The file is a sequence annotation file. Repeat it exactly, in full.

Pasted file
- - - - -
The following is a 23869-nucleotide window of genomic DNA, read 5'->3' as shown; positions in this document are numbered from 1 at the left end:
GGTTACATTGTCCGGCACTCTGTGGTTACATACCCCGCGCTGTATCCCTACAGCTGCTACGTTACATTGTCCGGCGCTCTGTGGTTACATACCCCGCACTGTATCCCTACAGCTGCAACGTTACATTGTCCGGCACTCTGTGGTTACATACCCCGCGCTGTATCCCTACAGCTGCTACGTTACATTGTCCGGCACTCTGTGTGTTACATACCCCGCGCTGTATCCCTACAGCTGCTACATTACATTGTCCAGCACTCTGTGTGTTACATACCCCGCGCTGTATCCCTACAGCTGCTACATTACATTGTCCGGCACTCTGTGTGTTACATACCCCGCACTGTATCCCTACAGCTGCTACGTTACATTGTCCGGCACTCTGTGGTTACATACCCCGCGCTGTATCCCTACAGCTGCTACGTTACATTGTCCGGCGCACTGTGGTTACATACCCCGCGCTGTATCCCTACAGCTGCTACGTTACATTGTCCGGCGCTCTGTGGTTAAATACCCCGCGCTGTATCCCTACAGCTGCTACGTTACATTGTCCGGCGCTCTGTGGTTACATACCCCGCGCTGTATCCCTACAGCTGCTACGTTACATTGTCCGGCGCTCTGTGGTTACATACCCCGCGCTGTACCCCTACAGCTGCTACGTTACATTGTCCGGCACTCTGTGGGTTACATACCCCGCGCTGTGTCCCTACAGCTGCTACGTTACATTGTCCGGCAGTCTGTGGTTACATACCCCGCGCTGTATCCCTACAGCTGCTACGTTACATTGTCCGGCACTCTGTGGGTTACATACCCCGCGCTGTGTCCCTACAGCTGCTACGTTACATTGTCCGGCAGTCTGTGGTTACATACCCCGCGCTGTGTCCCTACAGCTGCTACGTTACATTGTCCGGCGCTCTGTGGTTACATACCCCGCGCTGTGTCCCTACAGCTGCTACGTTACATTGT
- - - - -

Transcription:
The following is a 23869-nucleotide window of genomic DNA, read 5'->3' as shown; positions in this document are numbered from 1 at the left end:
GGTTACATTGTCCGGCACTCTGTGGTTACATACCCCGCGCTGTATCCCTACAGCTGCTACGTTACATTGTCCGGCGCTCTGTGGTTACATACCCCGCACTGTATCCCTACAGCTGCAACGTTACATTGTCCGGCACTCTGTGGTTACATACCCCGCGCTGTATCCCTACAGCTGCTACGTTACATTGTCCGGCACTCTGTGTGTTACATACCCCGCGCTGTATCCCTACAGCTGCTACATTACATTGTCCAGCACTCTGTGTGTTACATACCCCGCGCTGTATCCCTACAGCTGCTACATTACATTGTCCGGCACTCTGTGTGTTACATACCCCGCACTGTATCCCTACAGCTGCTACGTTACATTGTCCGGCACTCTGTGGTTACATACCCCGCGCTGTATCCCTACAGCTGCTACGTTACATTGTCCGGCGCACTGTGGTTACATACCCCGCGCTGTATCCCTACAGCTGCTACGTTACATTGTCCGGCGCTCTGTGGTTAAATACCCCGCGCTGTATCCCTACAGCTGCTACGTTACATTGTCCGGCGCTCTGTGGTTACATACCCCGCGCTGTATCCCTACAGCTGCTACGTTACATTGTCCGGCGCTCTGTGGTTACATACCCCGCGCTGTACCCCTACAGCTGCTACGTTACATTGTCCGGCACTCTGTGGGTTACATACCCCGCGCTGTGTCCCTACAGCTGCTACGTTACATTGTCCGGCAGTCTGTGGTTACATACCCCGCGCTGTATCCCTACAGCTGCTACGTTACATTGTCCGGCACTCTGTGGGTTACATACCCCGCGCTGTGTCCCTACAGCTGCTACGTTACATTGTCCGGCAGTCTGTGGTTACATACCCCGCGCTGTGTCCCTACAGCTGCTACGTTACATTGTCCGGCGCTCTGTGGTTACATACCCCGCGCTGTGTCCCTACAGCTGCTACGTTACATTGT